Jana Partners Calls on Freshpet Board to Immediately Rectify Highly Entrenching Actions Intended to Disenfranchise Shareholders and Manipulate Shareholder Vote
Believes eleventh hour changes to size and composition of Freshpet’s Board ahead of contested 2023 annual meeting is clear violation of Delaware law and Board’s fiduciary duties
NEW YORK–(BUSINESS WIRE)–
JANA Partners (“JANA”), which along with its affiliates and partners, owns 9.3% of Freshpet, Inc. (“Freshpet” or the “Company”) (NASDAQ:FRPT), today delivered the following letter to the legal counsel of the Freshpet Board of Directors (the “Board”) regarding recent changes to the size and composition of the Board. By adopting such changes, which JANA believes are a desperate attempt to entrench Freshpet’s incumbent directors and impede the free exercise of the shareholder franchise at the Company’s 2023 Annual Meeting of Stockholders (the “Annual Meeting”), the Board has breached its fiduciary duties.
Barry Rosenstein and Scott Ostfeld, Managing Partners at JANA, commented, “The Freshpet Board has a track record of poor decision making, lax oversight and apparent disregard for corporate governance. The Board’s latest stunt—reducing the number of directors up for election amid a contested Annual Meeting and abruptly accelerating its date—is an overt attempt to influence the shareholder vote, and underscores why Board change is desperately needed. The Board must immediately remedy its corporate governance failures and permit shareholders to participate in a fair and democratic election of directors.”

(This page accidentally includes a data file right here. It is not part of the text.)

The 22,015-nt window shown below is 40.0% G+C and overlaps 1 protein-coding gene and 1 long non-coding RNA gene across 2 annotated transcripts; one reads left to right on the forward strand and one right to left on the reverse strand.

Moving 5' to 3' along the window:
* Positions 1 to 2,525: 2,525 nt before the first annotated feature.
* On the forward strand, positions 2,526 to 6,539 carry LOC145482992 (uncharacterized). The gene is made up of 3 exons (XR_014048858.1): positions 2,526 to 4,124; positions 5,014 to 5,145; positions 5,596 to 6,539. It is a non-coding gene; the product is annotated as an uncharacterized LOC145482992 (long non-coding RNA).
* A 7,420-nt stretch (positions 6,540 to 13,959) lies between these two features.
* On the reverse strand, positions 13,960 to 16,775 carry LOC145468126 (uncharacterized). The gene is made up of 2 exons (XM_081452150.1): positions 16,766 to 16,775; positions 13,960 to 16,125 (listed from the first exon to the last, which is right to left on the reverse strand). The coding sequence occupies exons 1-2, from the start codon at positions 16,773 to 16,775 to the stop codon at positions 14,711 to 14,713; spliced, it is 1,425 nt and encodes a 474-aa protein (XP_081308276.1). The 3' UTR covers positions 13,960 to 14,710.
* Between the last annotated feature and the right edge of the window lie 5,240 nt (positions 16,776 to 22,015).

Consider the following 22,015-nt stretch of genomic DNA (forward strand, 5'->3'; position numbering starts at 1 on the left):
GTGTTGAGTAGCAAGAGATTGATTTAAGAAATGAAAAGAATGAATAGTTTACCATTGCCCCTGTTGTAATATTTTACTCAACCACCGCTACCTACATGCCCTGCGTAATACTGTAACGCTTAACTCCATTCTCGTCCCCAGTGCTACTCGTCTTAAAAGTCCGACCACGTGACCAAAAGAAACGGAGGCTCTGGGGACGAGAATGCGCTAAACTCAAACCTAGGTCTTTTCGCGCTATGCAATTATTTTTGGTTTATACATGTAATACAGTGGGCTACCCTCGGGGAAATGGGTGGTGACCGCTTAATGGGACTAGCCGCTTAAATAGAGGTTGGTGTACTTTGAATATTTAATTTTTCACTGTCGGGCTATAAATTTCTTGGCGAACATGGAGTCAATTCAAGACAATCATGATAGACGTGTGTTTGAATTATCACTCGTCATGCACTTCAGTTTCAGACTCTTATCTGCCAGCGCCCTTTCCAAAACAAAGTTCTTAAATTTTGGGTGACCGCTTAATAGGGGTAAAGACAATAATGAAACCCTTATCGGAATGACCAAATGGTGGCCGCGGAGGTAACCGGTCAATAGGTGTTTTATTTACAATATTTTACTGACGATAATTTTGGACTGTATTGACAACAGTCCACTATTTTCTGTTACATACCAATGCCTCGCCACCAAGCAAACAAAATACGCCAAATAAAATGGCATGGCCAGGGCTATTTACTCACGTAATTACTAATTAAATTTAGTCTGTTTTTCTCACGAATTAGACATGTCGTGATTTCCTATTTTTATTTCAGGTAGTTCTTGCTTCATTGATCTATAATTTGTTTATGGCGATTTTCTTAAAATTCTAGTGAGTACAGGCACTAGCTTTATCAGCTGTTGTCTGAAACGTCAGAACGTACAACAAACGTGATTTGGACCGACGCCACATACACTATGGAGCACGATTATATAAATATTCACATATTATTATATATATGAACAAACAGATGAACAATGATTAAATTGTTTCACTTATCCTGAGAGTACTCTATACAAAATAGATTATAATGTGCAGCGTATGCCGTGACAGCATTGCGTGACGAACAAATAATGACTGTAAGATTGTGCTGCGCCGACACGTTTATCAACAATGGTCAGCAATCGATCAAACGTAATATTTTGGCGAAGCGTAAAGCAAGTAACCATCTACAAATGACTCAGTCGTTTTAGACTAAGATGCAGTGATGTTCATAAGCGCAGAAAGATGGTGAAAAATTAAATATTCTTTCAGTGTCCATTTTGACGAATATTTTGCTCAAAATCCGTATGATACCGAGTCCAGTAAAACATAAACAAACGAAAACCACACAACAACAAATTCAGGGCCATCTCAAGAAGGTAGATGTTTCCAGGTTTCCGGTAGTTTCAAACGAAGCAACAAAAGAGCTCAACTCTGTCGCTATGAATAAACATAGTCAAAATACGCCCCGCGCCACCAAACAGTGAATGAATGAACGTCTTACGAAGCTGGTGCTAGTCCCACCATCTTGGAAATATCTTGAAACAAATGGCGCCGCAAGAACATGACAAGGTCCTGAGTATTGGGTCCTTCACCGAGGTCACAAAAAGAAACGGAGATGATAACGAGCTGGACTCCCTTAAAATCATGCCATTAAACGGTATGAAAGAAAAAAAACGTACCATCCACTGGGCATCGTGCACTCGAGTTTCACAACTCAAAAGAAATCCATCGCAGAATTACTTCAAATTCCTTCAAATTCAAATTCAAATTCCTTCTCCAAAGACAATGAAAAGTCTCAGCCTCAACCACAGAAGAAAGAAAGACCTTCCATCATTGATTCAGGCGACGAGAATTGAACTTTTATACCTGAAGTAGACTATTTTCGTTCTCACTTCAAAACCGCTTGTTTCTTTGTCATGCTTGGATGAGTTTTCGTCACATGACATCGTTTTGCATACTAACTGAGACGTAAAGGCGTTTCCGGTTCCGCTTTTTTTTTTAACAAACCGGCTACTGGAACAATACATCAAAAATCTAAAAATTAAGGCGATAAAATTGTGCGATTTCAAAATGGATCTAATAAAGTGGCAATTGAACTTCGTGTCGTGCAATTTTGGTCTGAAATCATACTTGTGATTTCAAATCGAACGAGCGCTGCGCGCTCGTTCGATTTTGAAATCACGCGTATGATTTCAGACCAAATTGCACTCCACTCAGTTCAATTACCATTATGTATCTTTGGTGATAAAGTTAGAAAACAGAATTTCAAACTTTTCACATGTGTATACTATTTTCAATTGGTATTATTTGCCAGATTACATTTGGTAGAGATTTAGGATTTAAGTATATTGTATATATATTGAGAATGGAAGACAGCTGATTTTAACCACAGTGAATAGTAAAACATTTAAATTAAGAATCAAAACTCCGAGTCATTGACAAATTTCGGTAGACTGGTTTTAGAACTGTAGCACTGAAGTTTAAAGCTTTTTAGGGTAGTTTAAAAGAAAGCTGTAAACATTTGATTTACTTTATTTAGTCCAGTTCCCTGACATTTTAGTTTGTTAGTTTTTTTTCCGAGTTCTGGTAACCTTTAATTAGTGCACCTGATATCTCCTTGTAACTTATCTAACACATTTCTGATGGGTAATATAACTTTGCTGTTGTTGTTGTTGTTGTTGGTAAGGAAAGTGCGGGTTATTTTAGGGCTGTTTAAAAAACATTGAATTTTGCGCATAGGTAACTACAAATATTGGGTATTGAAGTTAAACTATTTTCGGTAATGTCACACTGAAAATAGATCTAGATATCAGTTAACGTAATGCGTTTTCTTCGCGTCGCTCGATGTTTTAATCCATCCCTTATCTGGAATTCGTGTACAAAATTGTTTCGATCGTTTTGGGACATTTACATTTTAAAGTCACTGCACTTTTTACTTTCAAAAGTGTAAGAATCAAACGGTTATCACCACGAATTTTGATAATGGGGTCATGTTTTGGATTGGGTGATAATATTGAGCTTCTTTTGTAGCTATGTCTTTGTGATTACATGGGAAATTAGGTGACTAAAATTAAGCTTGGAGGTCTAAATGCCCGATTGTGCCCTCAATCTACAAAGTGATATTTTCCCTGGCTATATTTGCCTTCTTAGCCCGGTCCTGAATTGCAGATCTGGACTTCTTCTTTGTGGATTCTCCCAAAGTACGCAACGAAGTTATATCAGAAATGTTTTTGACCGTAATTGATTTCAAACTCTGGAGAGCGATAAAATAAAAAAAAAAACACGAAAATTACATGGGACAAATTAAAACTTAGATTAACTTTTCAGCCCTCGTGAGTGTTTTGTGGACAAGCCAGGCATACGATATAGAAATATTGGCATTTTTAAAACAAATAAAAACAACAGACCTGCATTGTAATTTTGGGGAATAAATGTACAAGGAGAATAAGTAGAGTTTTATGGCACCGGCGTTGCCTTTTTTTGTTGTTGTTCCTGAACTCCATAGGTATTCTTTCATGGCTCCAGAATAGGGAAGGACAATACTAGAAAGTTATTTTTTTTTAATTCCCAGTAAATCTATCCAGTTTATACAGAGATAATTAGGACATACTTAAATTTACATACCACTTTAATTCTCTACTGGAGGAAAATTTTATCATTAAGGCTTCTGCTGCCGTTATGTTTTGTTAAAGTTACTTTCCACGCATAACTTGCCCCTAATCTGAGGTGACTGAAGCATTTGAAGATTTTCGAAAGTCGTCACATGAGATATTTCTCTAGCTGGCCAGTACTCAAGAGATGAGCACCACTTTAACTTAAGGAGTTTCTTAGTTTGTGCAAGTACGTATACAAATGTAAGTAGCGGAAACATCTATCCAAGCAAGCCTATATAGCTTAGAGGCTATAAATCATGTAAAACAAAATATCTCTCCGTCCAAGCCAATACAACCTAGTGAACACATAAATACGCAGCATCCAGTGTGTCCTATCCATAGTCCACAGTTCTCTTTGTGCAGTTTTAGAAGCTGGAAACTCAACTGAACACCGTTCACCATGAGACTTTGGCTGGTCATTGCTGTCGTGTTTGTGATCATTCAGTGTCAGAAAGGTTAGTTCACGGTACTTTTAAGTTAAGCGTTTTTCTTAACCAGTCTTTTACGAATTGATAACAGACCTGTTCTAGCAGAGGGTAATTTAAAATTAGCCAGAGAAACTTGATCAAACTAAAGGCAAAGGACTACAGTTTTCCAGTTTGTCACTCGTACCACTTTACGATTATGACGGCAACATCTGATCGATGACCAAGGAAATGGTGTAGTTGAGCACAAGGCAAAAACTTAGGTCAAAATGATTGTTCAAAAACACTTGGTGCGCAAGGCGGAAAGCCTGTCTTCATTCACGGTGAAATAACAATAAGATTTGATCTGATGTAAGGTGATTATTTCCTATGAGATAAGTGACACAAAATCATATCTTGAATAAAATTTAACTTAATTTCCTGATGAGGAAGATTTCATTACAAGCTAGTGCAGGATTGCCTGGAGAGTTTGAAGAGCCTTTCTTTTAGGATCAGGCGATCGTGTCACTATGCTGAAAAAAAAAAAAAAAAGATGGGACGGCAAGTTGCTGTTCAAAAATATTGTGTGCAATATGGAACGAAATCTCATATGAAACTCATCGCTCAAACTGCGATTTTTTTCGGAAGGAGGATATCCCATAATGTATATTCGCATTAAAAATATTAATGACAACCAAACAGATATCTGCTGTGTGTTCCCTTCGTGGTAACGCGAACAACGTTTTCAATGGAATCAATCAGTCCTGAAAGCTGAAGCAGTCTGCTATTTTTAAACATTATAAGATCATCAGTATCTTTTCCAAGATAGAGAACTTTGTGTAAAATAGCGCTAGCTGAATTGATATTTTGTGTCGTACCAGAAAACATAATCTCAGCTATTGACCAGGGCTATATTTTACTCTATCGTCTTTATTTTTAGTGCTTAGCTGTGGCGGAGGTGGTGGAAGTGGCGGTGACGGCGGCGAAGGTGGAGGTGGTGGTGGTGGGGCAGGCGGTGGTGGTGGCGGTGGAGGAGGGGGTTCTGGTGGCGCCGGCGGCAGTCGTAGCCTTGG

On March 24, 2023, JANA announced that it will be nominating four highly qualified candidates to Freshpet’s Board at the Company’s 2023 Annual Meeting, scheduled for July 25, 2023.
The full text of the letter follows.
May 25, 2023
Derek Zaba, Esq.
Sidley Austin LLP
787 Seventh Avenue
New York, New York 10019
Re: Breaches of Fiduciary Duties by the Board of Directors of Freshpet, Inc.
We are counsel to JANA Strategic Investments Benchmark Master Fund, L.P. (“JANA”) and write concerning the recent announcement by Freshpet, Inc. (the “Company”) of certain changes to its Board of Directors (the “Board”). By adopting those changes, which are plainly intended to entrench the current Board in office and impede the free exercise of the stockholder franchise at the Company’s 2023 annual meeting (the “2023 Annual Meeting”), the Board has breached its fiduciary duties. JANA hereby demands that the Board immediately remedy those breaches.